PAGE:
Last Update: Thursday, December 05, 2013
|The City of San Fernando's Red Ink Comes Home to Roost|
|Written by Alex Garcia|
|Thursday, 21 June 2012 05:01|
The City of San Fernando is dangerously in the red and facing a very serious shortfall as outlined in a draft fiscal 2012-2013 budget report that shows an $869,000 deficit. It was announced during Monday's council meeting July 18, the city expects revenues to be around $16.9 million in the general fund, while expenditures will rise to $17.7 million.
The city also faces shortfalls in the water and sewer operating systems, which will reflect in an estimated $2.3 million overall budget deficit ($34.8 million in revenue as opposed to $36.9 million total budget).
The Council will adopt a final budget proposal on July 2. But, how the city will meet such a large shortfall has been a question on the lips of nervous city employees for months.
Former Mayor Mario Hernandez had previously maintained that the city had a balanced budget while as one city insider recently described, "Peter was being used to pay Paul. On paper, it was smoke and mirrors. I think people are going to find out pretty soon just how bad things really are."
There have been recent closed door city hall meetings to discuss making the hard decisions about employee layoffs but there is no indication what positions would be eliminated or how many employees would be let go. The council majority has been criticized by members of the community for being consumed by their own scandalous affairs and poor decisions they believe led to lawsuits and unexpected city payouts and expenditures. Members of the recall committee have been outspoken in their criticism of the council majority for failing to pay attention to the city's financial health. They've turned in more than the required number of signatures on a recall petition to remove Mayor Brenda Esqueda, City council members Mario Hernandez and Maribel De La Torre. Residents signatures are expected to be verified by the L.A. County Registrar Recorder's office by July 2 and a date to hold a recall election is to be scheduled thereafter.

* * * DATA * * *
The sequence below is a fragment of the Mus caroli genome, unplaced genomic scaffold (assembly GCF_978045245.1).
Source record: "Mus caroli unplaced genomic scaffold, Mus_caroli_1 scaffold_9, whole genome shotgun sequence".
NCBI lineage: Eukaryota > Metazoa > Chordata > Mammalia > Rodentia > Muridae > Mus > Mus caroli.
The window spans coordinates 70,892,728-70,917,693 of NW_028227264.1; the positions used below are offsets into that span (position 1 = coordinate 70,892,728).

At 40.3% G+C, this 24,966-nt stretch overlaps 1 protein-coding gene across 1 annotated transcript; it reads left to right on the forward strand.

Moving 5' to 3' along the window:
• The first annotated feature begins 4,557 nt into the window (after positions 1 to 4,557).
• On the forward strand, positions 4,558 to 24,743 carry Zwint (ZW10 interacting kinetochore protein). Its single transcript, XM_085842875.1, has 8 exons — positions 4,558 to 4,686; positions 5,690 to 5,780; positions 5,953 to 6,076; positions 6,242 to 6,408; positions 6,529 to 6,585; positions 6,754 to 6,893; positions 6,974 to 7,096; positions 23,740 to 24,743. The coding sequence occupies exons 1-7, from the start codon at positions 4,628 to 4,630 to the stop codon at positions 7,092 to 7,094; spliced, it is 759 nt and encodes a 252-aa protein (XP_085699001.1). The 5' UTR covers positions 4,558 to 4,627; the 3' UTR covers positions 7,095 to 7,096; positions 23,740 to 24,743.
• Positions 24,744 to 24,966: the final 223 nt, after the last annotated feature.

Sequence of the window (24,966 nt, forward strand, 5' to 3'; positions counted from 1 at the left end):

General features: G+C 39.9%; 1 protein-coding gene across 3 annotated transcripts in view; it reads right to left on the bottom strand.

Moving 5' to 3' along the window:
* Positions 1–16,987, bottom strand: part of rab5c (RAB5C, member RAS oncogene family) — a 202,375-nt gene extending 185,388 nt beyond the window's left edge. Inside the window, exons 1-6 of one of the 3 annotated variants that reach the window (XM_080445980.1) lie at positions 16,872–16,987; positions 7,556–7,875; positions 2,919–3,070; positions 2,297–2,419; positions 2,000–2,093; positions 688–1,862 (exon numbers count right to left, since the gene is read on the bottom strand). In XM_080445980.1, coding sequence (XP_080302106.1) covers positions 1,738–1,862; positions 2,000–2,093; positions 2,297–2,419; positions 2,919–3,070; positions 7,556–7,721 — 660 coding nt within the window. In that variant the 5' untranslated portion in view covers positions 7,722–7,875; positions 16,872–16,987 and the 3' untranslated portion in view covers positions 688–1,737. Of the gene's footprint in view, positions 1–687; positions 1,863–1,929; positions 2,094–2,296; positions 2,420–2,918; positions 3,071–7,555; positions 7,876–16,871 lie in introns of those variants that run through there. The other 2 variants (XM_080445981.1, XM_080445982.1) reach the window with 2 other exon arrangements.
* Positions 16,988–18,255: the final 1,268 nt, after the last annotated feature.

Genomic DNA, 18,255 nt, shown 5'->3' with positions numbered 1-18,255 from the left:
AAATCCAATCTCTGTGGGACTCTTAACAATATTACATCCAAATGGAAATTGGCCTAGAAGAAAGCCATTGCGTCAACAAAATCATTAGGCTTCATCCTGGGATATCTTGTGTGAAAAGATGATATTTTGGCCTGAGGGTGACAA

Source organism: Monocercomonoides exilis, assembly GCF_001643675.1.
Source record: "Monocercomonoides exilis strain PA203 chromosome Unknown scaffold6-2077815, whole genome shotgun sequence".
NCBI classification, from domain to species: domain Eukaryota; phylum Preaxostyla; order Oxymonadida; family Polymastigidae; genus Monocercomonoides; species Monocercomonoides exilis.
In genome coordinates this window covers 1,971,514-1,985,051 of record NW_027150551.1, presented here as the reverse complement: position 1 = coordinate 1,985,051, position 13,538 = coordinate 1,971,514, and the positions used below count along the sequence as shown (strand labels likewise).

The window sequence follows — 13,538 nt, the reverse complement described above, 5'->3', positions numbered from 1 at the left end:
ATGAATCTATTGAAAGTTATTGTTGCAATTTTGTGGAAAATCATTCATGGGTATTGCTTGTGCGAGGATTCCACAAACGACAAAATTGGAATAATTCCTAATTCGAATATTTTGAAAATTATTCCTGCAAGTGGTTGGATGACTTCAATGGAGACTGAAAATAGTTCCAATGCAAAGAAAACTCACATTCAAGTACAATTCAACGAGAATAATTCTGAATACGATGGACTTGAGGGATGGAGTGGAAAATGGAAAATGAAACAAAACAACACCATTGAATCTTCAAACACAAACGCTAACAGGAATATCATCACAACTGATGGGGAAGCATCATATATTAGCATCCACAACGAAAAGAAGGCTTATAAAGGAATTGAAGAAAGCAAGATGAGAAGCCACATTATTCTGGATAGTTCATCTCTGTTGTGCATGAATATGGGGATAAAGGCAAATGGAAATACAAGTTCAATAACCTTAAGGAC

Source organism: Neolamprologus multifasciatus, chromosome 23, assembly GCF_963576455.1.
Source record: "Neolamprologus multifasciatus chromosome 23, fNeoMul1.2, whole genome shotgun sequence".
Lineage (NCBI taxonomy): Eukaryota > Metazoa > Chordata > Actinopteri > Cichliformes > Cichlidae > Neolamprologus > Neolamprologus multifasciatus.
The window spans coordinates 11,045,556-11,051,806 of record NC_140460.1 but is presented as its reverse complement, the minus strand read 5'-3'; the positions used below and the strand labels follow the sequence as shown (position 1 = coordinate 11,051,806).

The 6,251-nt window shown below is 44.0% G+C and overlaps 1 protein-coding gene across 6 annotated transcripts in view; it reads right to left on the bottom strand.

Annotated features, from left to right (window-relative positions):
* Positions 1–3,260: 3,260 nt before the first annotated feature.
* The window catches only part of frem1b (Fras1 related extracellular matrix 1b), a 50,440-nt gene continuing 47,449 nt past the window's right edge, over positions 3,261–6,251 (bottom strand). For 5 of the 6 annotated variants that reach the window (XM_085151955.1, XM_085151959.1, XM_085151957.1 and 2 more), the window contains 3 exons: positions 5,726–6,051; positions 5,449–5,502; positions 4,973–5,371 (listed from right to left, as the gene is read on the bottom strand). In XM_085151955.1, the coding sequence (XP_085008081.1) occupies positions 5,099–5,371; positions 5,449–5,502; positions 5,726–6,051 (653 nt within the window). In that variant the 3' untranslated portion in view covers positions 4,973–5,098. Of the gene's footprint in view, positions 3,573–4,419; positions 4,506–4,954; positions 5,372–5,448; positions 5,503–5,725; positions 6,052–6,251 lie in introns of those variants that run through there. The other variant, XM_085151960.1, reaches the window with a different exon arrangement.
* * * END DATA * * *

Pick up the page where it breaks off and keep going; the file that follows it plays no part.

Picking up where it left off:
Fourth of July
During the meeting, the City Council also sought to put an end to rumors they said were floating around the city and announced the annual fireworks show will go on this year as it has in the past.
Recreation and Community Services Operations Manager Ismael Aguila said the City has received around $13,000 to put on the show and said that Crown Disposal, the city's current contracted trash company will provide the remaining funds the city can't pay. The show costs are estimated to be approximately $25,000. The appropriateness of accepting the money from Crown Disposal raised a few eyebrows as the city is currently accepting RFP -requests for proposals from various trash companies including Crown Disposal. Members of the city council have been meeting and accepting company dinner invitations from those interested in securing the city's trash contract.
New fees for swimming at San Fernando pool
The city's aquatic center has been the center of controversy since its construction because of construction overruns and the city's inability to maintain its cost. The pool was initially funded and constructed as a year round aquatic center but the city, unable to support its cost, in the first year turned the costly facility into a seasonal pool. Also announced at the council meeting, beginning in July, the city will implement a new fee structure for use of the San Fernando Pool.
Recreation swimming will now cost $2 for children and adults (previously, only adults were charged $2). Recreation swimming will be implemented on Saturday from 11 a.m. to 1 p.m. and from 2 p.m. to 4 p.m. And from 12 p.m. to 3 p.m. Sunday through Friday.
At the same time, the cost of swimming lessons will be reduced. Lessons that run for six weeks have been lowered from $50 to $40 for city residents and from $60 to $45 for non residents.
Aguila said the fee reductions are more in line with fees charged at nearby facilities in the City and County of Los Angeles.
The lower swim lesson fees will create a $10,000 loss in city revenues that will be offset by about $1,000 in weekly revenues that are estimated will be generated by increasing the admission fee for recreation swimming during the nine weeks the pool will be open to the general public, as well as sales at the pool's concession stands.